Genomics: A Microbial Perspective

Module code: BS3009

Module co-ordinators: Dr Julie Morrissey and Dr Chris Bayliss

  • How do you determine which virulence factors, genes and gene networks are important for the pathogenesis of microbes?
  • How do we identify new antibiotic and drug targets?
  • Why do microbes change so fast?

Genomics is a major area of research and is having a significant impact on our understanding of disease processes. For example, the development of cheap high-throughput sequencing has generated thousands of microbial genome sequences, revolutionising detection of virulence factors and other determinants of pathogenesis. in this module we will explore the major techniques used in genomics and current views on the genetic diversity and adaptability of microbial pathogenesis.

You will learn how genomics increases our understanding of how microbial pathogens evolve to adapt to host environments in the long term (chromosomal organisation and gene content) and in the short term (antigenic variation and phase variation). We will also look at how they adapt to fluctuations in their external environments (regulatory pathways and gene networks). We will explore how the latest genomics techniques are used to study microbes and disease including how Next Generation Sequencing can characterise the diversity of microbial genomes and communities ('the microbiome'). We will also investigate how differential gene expression can be determined through microarray and RNASeq techniques, and the development of yeast genomics as a model to identify mechanisms of human neurological diseases such as Alzheimer’s.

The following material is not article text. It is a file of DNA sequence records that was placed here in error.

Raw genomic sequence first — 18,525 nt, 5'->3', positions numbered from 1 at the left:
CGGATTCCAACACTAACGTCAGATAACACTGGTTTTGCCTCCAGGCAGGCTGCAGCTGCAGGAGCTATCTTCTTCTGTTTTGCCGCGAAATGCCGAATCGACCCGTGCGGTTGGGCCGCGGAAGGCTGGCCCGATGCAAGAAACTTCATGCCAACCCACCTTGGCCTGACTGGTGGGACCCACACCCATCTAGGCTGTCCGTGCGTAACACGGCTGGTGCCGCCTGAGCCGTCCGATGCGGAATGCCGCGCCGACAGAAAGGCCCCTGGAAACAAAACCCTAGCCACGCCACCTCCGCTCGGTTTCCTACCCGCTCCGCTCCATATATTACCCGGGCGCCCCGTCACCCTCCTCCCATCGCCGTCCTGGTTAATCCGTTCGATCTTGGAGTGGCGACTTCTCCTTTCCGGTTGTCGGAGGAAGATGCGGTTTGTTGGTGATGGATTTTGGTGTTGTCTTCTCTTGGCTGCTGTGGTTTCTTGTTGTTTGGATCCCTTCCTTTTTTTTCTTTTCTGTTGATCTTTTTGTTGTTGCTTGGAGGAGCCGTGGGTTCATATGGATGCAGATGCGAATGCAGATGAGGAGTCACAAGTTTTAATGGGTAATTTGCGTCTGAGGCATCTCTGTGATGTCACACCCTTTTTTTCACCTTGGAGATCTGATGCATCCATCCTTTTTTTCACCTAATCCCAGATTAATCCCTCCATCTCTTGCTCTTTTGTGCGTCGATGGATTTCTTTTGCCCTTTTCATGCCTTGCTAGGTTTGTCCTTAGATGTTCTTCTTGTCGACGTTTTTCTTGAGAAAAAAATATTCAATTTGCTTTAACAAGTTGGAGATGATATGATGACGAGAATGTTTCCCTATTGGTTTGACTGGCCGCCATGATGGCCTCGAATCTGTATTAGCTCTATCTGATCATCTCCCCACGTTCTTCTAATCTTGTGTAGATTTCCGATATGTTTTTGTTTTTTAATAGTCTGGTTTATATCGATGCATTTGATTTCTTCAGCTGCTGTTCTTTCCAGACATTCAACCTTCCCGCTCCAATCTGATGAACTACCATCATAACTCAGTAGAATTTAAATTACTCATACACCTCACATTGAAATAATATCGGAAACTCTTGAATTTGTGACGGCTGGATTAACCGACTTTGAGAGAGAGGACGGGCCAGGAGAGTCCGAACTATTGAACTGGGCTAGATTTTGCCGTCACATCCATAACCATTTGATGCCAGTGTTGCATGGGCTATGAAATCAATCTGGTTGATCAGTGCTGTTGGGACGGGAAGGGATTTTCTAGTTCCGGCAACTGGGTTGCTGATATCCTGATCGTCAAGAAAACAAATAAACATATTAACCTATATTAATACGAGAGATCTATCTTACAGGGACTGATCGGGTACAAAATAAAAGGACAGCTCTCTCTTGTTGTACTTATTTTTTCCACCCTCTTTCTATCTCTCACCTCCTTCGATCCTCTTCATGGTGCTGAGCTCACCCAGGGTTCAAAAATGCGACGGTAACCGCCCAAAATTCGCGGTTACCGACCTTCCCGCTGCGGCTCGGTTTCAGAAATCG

As part of this module, starting with a DNA sequence file, you will carry out a basic bioinformatics analysis of a microbial gene and its deduced polypeptide followed by a research of the literature background of the gene and its cellular function. Students write a short report on their functional analysis. 

This module is essential if you want to pursue a career in bacterial pathogenesis and is recommended for anyone interested in the wider genomics field.


  • 36 one-hour lectures
  • 7 one-hour tutorials


  • Exam, 3 hours (70%)
  • 2 written assignments (10% + 10%)
  • Gene function investigation report (10%)